Tuesday 25 June 2013

Two new species of Amphipod Crustacean from the Gulf of Thailand.

Amphipods are (mostly) small, laterally compressed Crustaceans with differentiated legs (i.e. not all their legs are the same). Female Amphipods carry their eggs in brood pouches till they hatch; the young resemble the adults and typically reach maturity after about six molts. Amphipods are extremely widespread and numerous, but often overlooked due to their small size, most species being under 10 mm, though giant species exceeding 30 cm are known from the deep oceans.

In a paper published in the journal ZooKeys on 5 June 2013, Koraon Wongkamhaeng of the Excellence Center for Biodiversity of Peninsular Thailand at the Prince of Songkla UniversityCharles Coleman of the Museum für Naturkunde Berlin and Pornsilp Pholpunthin, also of the Excellence Center for Biodiversity, describe two new species of Amphipod Crustaceans from the Seagrass beds of Talet Bay and Phangan Island in the Lower Gulf of Thailand.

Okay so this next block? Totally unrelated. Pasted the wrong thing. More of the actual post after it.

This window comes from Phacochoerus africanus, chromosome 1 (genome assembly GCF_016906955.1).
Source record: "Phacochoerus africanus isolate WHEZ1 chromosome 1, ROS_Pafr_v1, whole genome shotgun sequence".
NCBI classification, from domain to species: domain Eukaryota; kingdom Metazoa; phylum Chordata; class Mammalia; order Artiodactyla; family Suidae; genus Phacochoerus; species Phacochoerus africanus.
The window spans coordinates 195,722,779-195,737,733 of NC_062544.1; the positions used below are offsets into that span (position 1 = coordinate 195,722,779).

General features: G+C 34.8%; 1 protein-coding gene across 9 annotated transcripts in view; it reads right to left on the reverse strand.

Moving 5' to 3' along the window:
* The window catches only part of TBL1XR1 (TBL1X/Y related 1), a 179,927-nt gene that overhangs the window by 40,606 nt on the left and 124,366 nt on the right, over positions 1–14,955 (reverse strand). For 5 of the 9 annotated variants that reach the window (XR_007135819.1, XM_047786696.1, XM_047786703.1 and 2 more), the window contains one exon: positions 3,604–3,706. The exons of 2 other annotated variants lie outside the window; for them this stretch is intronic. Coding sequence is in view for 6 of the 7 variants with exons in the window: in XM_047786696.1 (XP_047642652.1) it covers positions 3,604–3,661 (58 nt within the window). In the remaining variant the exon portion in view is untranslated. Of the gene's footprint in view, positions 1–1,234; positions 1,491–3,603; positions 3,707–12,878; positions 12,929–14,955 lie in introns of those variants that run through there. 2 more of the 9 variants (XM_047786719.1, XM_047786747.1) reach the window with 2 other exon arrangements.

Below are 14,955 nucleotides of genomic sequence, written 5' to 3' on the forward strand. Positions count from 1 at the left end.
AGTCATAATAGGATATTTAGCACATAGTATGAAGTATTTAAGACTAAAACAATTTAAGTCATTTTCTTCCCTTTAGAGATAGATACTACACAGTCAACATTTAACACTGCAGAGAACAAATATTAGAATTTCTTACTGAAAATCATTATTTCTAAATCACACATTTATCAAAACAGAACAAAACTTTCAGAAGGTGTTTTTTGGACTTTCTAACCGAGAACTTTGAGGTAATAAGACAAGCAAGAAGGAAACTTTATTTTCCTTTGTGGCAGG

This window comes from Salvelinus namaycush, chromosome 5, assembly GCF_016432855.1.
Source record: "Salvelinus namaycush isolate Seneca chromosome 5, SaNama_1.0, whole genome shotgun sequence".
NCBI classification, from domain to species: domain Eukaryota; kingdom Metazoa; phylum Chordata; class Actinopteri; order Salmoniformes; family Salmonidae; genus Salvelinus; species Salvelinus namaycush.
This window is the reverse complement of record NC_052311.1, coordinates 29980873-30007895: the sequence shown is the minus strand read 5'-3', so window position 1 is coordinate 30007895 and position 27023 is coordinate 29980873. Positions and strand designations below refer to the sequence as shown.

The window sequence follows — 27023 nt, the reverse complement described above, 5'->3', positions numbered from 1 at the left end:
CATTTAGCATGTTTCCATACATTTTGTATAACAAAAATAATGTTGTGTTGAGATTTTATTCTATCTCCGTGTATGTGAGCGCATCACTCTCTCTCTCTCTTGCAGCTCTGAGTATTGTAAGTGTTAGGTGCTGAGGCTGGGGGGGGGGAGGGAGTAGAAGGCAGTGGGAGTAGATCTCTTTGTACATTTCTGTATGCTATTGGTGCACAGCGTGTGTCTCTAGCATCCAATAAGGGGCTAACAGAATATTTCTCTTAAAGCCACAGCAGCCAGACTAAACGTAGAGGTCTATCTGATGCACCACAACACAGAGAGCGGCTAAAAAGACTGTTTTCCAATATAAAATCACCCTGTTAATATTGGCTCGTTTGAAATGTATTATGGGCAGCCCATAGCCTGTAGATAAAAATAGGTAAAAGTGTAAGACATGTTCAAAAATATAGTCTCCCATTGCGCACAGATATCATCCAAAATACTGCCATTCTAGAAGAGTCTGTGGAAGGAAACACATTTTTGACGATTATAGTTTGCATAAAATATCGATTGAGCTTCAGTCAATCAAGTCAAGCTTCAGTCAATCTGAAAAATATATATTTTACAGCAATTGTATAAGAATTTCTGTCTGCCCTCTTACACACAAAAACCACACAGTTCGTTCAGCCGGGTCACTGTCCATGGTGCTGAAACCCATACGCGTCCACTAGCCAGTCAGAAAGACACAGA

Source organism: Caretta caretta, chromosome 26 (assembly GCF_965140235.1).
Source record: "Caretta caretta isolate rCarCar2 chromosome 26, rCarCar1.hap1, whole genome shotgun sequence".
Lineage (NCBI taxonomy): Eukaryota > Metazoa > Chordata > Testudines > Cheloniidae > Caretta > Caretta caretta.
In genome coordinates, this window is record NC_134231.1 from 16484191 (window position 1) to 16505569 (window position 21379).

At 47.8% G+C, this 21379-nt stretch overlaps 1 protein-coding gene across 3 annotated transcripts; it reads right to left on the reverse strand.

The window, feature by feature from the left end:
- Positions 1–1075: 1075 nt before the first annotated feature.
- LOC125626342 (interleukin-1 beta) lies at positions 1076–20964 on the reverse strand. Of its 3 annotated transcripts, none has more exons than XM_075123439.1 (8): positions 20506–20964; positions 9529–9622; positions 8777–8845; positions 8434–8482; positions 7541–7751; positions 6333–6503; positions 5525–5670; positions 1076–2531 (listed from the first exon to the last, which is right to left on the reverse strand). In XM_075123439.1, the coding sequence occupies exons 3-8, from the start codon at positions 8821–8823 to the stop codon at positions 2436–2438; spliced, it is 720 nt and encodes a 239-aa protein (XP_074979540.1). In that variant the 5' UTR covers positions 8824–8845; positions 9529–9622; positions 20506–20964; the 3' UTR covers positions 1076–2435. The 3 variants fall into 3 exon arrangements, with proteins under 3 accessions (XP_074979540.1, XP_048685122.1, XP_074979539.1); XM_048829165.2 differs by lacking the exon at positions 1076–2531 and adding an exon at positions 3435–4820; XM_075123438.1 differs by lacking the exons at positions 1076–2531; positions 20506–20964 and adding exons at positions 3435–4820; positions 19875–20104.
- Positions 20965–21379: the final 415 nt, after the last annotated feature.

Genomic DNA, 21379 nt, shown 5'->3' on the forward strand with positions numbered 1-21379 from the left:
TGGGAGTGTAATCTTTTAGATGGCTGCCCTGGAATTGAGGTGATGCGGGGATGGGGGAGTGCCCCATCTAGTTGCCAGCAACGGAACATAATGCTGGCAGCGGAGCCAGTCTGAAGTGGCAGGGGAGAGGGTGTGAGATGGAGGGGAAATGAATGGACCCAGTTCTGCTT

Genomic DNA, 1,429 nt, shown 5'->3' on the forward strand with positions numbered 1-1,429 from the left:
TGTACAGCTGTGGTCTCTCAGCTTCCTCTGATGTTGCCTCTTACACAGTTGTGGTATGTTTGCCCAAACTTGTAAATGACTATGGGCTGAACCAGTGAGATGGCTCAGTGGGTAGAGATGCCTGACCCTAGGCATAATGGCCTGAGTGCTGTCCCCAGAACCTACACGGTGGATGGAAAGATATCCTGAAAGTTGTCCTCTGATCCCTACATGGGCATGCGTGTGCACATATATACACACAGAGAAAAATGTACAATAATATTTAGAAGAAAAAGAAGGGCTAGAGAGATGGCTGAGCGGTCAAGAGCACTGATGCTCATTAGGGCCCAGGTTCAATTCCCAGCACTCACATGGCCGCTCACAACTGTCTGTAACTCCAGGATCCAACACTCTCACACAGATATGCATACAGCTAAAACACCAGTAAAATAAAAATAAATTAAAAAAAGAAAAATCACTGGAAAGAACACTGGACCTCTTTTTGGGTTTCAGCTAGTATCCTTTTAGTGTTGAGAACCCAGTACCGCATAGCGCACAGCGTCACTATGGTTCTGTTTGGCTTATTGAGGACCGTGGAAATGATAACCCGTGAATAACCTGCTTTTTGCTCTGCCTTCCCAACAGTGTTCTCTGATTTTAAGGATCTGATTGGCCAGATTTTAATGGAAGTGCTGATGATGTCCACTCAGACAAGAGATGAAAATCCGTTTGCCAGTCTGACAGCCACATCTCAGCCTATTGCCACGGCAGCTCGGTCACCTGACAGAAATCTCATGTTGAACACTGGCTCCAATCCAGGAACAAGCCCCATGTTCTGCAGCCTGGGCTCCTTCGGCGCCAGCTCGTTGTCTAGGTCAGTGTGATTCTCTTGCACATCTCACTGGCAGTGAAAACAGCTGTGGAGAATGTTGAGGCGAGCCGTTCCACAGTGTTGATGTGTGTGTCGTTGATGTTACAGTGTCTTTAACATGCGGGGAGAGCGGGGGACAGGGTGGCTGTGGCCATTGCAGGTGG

The first new species described is placed in the genus Maeropsis, and given the specific name paphavasitae, in honour of Nittharatana Paphavasit of Chulalongkorn University, who has studied biology of Seagrass beds in the Gulf of Thailand. Maeropsis paphavasitae is a 5 mm Amphipod Crustacean found living on the Seagrass Thalassia hemprichii in beds in Talet Bay.

Maeropsis paphavasitae, line drawing of male; the females are essentially similar. Wongkamhaeng et al. (2013).

The second new species is placed in the genus Rotomelita, and given the specific name longipropoda, in reference to the length of the propodus (second segment) of the male gnathopod (limb on the second thoracic segment). Rotomelita longipropoda is a 1.65 mm Amphipod Crustacean found living on the Seagrasses Thalassia hemprichii and Halophila ovalis, in beds off Phangan Island. The females are slightly larger than the males, and are distinct anatomically.

Rotomelita longipropoda; male (top) and female (bottom). Wongkamhaeng et al. (2013).

Map showing the sites where the specimens were found. Wongkamhaeng et al. (2013).

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